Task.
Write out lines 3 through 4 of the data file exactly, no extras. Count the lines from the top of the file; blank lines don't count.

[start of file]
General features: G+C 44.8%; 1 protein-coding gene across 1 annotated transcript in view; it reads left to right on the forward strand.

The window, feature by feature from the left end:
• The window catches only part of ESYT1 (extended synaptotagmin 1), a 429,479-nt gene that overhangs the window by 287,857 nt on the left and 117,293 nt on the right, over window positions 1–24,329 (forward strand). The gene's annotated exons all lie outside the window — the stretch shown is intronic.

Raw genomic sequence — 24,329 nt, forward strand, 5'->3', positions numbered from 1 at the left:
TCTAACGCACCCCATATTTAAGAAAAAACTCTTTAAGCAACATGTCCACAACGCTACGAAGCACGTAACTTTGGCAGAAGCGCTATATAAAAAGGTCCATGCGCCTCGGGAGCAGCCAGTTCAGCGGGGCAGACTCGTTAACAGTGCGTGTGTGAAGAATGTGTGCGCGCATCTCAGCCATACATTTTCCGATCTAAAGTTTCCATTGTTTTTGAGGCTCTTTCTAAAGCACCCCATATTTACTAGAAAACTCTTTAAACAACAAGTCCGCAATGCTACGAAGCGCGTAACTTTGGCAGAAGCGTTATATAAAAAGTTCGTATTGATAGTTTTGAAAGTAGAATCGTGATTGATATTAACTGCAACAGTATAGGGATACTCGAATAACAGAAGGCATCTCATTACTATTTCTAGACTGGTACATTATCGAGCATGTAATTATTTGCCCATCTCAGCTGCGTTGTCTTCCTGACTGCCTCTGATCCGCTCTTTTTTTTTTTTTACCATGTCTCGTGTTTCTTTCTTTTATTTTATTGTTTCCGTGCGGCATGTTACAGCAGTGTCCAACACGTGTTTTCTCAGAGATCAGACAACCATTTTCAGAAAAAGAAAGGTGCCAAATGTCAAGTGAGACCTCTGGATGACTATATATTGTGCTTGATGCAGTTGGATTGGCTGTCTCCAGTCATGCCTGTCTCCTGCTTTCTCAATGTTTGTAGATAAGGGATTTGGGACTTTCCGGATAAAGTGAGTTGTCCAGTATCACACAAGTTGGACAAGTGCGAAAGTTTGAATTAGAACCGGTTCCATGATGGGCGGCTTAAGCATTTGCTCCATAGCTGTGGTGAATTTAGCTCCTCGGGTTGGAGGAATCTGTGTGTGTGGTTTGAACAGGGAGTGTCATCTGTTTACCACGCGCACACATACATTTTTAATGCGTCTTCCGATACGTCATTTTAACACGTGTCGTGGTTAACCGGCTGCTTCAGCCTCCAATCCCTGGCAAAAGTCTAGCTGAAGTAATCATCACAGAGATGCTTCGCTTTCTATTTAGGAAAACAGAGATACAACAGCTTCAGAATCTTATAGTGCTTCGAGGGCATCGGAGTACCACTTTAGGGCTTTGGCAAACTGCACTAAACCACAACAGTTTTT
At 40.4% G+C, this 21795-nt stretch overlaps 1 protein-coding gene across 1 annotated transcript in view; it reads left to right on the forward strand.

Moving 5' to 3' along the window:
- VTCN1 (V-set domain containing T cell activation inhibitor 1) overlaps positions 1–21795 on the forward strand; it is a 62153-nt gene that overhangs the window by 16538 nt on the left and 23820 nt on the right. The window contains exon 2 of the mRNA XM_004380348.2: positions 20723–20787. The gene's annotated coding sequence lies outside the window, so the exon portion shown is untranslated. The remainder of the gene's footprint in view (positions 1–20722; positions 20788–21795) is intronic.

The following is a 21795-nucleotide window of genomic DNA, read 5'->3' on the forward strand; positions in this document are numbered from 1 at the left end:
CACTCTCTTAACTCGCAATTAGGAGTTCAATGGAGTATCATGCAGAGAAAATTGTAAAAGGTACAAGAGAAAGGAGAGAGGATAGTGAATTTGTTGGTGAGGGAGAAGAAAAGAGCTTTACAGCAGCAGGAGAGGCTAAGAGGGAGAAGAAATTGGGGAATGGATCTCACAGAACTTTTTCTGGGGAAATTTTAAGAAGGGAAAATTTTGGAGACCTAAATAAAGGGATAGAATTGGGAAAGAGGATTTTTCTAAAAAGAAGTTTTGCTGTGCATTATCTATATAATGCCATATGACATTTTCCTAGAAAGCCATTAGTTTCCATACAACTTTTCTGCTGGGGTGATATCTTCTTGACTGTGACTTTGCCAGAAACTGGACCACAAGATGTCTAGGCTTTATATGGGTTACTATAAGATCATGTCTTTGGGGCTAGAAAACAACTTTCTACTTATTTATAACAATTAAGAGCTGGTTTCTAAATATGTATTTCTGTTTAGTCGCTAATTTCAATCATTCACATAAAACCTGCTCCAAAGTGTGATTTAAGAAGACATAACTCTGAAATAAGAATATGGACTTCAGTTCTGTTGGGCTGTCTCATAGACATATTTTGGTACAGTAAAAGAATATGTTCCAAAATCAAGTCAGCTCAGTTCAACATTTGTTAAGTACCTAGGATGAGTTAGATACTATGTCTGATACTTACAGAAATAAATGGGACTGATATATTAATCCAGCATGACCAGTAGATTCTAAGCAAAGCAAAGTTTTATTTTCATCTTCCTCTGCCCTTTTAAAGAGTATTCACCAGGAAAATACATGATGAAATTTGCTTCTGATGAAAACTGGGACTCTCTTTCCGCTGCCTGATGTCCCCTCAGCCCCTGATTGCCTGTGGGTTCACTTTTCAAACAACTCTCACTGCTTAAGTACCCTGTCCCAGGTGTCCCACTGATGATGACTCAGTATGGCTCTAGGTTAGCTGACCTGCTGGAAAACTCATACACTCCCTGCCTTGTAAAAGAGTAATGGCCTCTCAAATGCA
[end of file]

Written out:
• The window catches only part of ESYT1 (extended synaptotagmin 1), a 429,479-nt gene that overhangs the window by 287,857 nt on the left and 117,293 nt on the right, over window positions 1–24,329 (forward strand). The gene's annotated exons all lie outside the window — the stretch shown is intronic.

Raw genomic sequence — 24,329 nt, forward strand, 5'->3', positions numbered from 1 at the left: